It’s also worth noting that the average age of migrant workers has been growing, along with the entire population’s structural changes. The group is burdened with the pressure of looking after the older and younger generations at the same time: They are exhausted with working far away and reconsidering a return to their roots. Another factor is that in recent years, the wealth gap between inland and coastal areas has shrunk, as the average income of farmers has increased.
The mass of 112 million people, more than the population of most countries, shifting locality is no small matter. What changes will the trend bring?
“This is a U-turn on the influx towards urban areas,” illustrates Director Li. “Some of the group is flowing back naturally, which is providing a precious strategic opportunity for local economic progress.”
“They can serve as a dual engine,” Li adds. When they left home in the first place, they lived on their physical strength. Now they return with skills and experience in business management-dreams and ideas for start-ups. After upgrading technically, they will undoubtedly accelerate their hometowns’ economic development by working for local enterprises or establishing businesses of their own. Some of them might participate in countryside governance. The economic progress of their hometowns will in turn convince more people to stay.
For quite a while, migrant workers have left much of their lives behind to earn a living elsewhere. As they return to work in their hometowns, problems related to left-behind children and empty-nest elderly people could be resolved automatically.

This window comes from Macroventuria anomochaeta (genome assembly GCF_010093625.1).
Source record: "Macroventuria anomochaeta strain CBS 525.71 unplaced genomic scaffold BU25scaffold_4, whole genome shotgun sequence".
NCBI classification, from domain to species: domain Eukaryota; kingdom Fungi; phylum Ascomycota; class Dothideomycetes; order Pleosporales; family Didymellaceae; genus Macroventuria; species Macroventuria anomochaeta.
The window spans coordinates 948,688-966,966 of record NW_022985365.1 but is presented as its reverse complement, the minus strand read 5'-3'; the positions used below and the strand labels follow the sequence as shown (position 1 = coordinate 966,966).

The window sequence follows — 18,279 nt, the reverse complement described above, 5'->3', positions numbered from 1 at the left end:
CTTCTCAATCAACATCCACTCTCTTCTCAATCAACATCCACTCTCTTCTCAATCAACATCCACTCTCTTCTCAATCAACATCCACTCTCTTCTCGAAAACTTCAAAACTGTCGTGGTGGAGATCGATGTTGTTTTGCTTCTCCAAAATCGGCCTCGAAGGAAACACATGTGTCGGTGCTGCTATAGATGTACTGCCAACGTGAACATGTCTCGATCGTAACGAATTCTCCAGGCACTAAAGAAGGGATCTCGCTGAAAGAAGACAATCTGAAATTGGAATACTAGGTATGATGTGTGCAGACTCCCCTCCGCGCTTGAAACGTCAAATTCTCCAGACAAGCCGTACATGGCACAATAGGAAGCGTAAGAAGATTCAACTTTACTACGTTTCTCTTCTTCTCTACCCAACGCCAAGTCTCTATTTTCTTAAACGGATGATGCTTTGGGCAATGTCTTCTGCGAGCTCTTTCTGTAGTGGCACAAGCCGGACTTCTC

How to Keep Them?
It is a big challenge for local governments to keep the returning labor, because the increasing numbers will test the capacity of local infrastructure and public services.
“The local governments have a lot on their plates,” notes Director Li Yongzhuang.
First, they can attract labor with business. Efforts should be made to lure major industries via a series of policies and measures to encourage employment as well as start-ups. They can support and accelerate rural e-commerce and logistics.
Second, they can launch targeted campaigns for personnel management and training. Generally speaking, migrant workers have room to grow culturally and intellectually. Local governments should establish special institutions or entrust third-party institutions to intensify training of migrant workers of all ages to become employees in emerging industries and rare and scarce professions, and avoid being washed out of the employment market due to industrial and technological upgrading.
Third, they can establish infrastructure such as movie theaters and libraries to feed the demands of cultural life. The promotion of good habits and healthy lifestyles can help migrant workers continue to enjoy the advantages of big cities, even in their hometowns.
Fourth, they can provide systemic, perfected social insurance. The returning migrant workers have created a new type of local productivity, and any family considerations that could delay the return should be addressed. Along with five kinds of social insurance and a housing fund, local governments should work out more methods of providing aid and enacting preferential policies to tackle issues such as education, healthcare and senior care.